Long Run Health Repercussions of Drought Shocks: Evidence from South African Homelands
Drought is Africa’s most prevalent natural disaster and is becoming an increasingly common source of income shocks around the world. This paper presents new evidence from Africa that droughts are an important component of long run variation in health human capital. I use Census data to estimate the effects of early childhood exposure to drought on later-life disabilities among South Africans confined to homelands during apartheid. By exploiting almost forty years of quasi-random variation in local droughts experienced by different cohorts in different districts, I find that drought exposure in infancy raises later-life disability rates by 3.5 to 5.2%, with effects concentrated in physical and mental disabilities, and largest for males. An exploration of spatial heterogeneity in drought effects suggests that limits to mobility imposed on homelands may have contributed to these negative effects. My findings are relevant for low-income settings where households have limited access to formal and informal coping mechanisms and face high costs of avoiding droughts through migration.
The paper benefited greatly from discussions with Douglas Almond, Patricia Anderson, Eric Edmonds and Erzo Luttmer and seminar participants at Columbia University, the Minneapolis and St. Louis Federal Reserve Banks, Washington University in St. Louis, the April 2012 BREAD pre-conference, the junior faculty lunch seminar at Dartmouth College and the NBER Summer Institute 2013. Support for this research was provided by the U.S. National Institute of Child Health and Human Development (Grant R03HD069060-01). All views expressed are my own and do not necessarily reflect the opinion or policy of the federal government. An earlier version of this paper was circulated under the title “Mitigating long-run health effects of drought: Evidence from South Africa”, Bread Working Paper No. 407, December 2013. The views expressed herein are those of the author and do not necessarily reflect the views of the National Bureau of Economic Research.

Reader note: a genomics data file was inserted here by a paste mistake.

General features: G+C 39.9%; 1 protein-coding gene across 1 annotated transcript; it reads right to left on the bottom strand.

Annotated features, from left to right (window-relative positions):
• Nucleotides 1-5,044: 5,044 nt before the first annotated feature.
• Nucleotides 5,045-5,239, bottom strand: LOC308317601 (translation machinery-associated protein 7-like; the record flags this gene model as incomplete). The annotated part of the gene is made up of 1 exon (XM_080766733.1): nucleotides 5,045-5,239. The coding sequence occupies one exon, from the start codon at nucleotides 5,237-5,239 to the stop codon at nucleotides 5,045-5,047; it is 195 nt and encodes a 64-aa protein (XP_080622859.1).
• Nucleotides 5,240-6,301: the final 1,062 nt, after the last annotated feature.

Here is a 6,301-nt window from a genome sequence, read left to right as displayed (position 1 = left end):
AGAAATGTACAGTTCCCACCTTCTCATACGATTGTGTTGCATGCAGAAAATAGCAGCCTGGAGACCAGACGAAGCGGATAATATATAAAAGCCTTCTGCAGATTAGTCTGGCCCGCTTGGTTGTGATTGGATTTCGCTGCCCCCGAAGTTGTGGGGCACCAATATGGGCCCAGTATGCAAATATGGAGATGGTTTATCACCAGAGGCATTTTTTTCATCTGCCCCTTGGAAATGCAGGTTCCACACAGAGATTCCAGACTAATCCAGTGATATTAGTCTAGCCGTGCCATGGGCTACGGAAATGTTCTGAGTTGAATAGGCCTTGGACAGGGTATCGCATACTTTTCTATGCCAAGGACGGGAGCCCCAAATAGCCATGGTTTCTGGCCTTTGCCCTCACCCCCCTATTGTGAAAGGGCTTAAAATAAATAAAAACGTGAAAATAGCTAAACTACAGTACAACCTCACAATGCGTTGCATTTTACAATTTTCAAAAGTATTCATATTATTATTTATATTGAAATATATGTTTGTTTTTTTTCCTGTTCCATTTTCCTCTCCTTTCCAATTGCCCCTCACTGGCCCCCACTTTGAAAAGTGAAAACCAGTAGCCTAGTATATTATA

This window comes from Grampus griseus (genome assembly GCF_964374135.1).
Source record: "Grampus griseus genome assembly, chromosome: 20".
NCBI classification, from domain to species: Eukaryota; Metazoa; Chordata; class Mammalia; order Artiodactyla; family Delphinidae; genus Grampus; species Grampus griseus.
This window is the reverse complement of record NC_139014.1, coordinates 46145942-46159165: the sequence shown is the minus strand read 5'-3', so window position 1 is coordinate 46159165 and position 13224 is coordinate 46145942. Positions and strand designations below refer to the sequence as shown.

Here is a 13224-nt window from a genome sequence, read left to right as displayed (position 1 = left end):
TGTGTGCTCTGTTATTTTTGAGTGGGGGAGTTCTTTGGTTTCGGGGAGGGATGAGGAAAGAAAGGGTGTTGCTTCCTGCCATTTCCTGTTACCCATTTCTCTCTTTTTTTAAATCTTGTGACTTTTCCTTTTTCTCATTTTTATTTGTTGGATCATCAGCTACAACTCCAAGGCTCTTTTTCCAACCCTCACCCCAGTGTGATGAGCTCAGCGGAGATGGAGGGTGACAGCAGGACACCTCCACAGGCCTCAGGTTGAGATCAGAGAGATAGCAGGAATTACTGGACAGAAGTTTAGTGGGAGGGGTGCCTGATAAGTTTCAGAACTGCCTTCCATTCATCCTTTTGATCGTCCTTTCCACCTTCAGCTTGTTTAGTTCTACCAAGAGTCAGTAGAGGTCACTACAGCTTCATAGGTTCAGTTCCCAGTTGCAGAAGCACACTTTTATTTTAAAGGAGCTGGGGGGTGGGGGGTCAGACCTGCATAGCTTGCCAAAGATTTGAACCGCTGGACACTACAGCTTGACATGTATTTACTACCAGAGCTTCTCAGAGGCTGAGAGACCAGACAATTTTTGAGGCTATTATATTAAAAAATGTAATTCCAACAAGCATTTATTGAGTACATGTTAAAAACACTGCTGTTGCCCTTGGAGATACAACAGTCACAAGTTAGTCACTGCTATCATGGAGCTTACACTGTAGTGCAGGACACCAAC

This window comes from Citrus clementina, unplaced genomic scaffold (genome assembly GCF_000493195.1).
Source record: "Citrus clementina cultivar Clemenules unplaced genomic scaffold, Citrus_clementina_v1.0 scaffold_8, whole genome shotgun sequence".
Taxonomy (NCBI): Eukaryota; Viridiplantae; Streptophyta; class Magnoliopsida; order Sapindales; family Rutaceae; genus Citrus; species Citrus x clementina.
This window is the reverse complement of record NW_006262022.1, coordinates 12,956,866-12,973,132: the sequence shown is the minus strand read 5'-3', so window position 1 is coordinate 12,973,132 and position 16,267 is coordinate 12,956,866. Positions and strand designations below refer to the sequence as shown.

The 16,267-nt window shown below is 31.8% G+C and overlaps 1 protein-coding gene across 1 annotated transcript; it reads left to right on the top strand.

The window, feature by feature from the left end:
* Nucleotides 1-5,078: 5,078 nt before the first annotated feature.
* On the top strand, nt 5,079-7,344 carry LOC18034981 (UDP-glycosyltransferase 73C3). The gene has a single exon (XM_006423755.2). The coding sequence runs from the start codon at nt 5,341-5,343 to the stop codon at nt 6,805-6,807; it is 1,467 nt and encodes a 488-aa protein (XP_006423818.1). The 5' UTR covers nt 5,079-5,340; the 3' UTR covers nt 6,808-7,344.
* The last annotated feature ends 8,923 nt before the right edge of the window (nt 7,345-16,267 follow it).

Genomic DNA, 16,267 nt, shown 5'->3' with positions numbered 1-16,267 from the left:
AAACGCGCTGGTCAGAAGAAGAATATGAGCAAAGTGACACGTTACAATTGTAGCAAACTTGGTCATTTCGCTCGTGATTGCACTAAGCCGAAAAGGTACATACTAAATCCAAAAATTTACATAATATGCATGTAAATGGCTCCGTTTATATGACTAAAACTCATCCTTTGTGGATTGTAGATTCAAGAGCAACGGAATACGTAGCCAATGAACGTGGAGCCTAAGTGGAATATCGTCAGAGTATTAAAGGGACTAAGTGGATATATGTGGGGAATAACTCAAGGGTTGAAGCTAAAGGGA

Taryn Dinkelman, 2016. "Long run health repercussions of drought shocks: Evidence from South African homelands," The Economic Journal, , pages n/a-n/a. citation courtesy of